You may notice the white garment that covers Paul’s body today. It’s called a funeral pall, and it’s a sign that we bring nothing to the table at the eternal feast of the Lamb. Male or female, rich or poor, Jew or Gentile, slave or free—no one is righteous, not one. All are alike condemned to death by God’s holy Law. But there is a righteousness that is revealed apart from the Law, the righteousness of Christ which was manifest in His death on the cross. And so the cross now covers Paul’s body as we lay it to rest to remind us also that death is not the final word when the Crucified One is involved.
For as the earth bringeth forth her bud, and as the garden causeth the things that are sown in it to spring forth; so the Lord God will cause righteousness and praise to spring forth before the nations. Isaiah turns on a dime and switches from a marriage metaphor to an agriculture metaphor. Perhaps that’s fitting for Paul, who grew up on a farm and made a living selling farm equipment—among a number of other things he did during his full life.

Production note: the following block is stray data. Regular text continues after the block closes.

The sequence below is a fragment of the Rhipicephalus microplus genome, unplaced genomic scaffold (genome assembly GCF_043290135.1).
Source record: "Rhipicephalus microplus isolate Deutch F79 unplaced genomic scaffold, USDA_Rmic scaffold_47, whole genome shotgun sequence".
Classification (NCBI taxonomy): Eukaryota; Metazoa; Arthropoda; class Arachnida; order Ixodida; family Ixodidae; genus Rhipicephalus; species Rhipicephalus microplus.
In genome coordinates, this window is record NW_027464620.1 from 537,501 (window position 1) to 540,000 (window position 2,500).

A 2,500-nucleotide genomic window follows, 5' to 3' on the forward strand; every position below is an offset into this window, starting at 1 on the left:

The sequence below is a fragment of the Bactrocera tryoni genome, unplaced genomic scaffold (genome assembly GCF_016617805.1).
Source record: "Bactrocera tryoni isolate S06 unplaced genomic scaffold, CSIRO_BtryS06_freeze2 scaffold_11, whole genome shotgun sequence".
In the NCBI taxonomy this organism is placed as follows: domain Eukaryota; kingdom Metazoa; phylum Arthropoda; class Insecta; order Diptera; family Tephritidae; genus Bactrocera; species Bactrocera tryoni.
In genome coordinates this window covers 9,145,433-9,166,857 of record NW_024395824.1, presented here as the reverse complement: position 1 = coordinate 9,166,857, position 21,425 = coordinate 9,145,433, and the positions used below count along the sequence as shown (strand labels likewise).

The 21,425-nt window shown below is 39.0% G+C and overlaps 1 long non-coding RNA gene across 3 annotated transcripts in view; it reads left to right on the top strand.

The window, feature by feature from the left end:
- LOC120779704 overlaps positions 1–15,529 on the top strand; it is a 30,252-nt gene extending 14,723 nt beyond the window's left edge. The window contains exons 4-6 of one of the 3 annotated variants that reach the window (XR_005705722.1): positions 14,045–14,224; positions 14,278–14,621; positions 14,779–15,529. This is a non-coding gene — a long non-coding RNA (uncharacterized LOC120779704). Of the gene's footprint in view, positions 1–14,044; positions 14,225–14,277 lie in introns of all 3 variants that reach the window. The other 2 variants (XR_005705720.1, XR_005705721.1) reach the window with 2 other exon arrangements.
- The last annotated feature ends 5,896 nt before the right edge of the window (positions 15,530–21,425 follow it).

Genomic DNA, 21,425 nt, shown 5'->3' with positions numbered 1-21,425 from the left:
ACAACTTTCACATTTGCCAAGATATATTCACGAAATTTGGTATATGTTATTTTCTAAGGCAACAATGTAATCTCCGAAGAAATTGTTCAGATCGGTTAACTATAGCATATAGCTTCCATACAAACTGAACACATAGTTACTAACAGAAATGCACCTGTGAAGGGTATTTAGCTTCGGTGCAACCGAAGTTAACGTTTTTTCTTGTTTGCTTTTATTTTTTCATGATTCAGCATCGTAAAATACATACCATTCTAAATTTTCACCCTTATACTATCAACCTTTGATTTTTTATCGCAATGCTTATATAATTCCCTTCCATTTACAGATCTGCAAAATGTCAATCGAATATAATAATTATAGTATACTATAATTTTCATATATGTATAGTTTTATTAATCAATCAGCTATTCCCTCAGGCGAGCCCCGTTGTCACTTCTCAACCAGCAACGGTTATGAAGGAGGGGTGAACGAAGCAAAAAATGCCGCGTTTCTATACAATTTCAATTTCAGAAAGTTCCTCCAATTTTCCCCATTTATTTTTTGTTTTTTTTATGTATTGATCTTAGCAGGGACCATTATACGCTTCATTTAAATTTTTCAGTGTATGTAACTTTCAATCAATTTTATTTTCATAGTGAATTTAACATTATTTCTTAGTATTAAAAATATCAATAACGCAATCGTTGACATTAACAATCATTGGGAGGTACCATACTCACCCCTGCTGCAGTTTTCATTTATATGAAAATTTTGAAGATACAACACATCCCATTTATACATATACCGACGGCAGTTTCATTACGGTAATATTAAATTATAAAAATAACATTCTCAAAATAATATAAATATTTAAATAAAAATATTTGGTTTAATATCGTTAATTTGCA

But today we lay this body into newly dug soil. But St. Paul (the Apostle) has something to say about St. Paul, whose body lays before us. So also is the resurrection of the dead. It is sown in corruption; it is raise in incorruption. It is sown in dishonour; it is raised in glory; it is sown in weakness; it is raised in power. It is sown a natural body; it is raised a spiritual body. There is a natural body, and there is a spiritual body. And so it is written, The first man Adam was made a living soul; the last Adam was made a quickening spirit. Howbeit that was not first which is spiritual, but that which is nature; and afterward that which is spiritual. The first man is of the earth, earthy: the second man is the Lord from heaven. As is the earthy, such are they also that are earthy: as is the heavenly, such are they also that are heavenly. And as we have borne the image of the earthy, we shall also bear the image of the heavenly (1 Cor 15:42-29).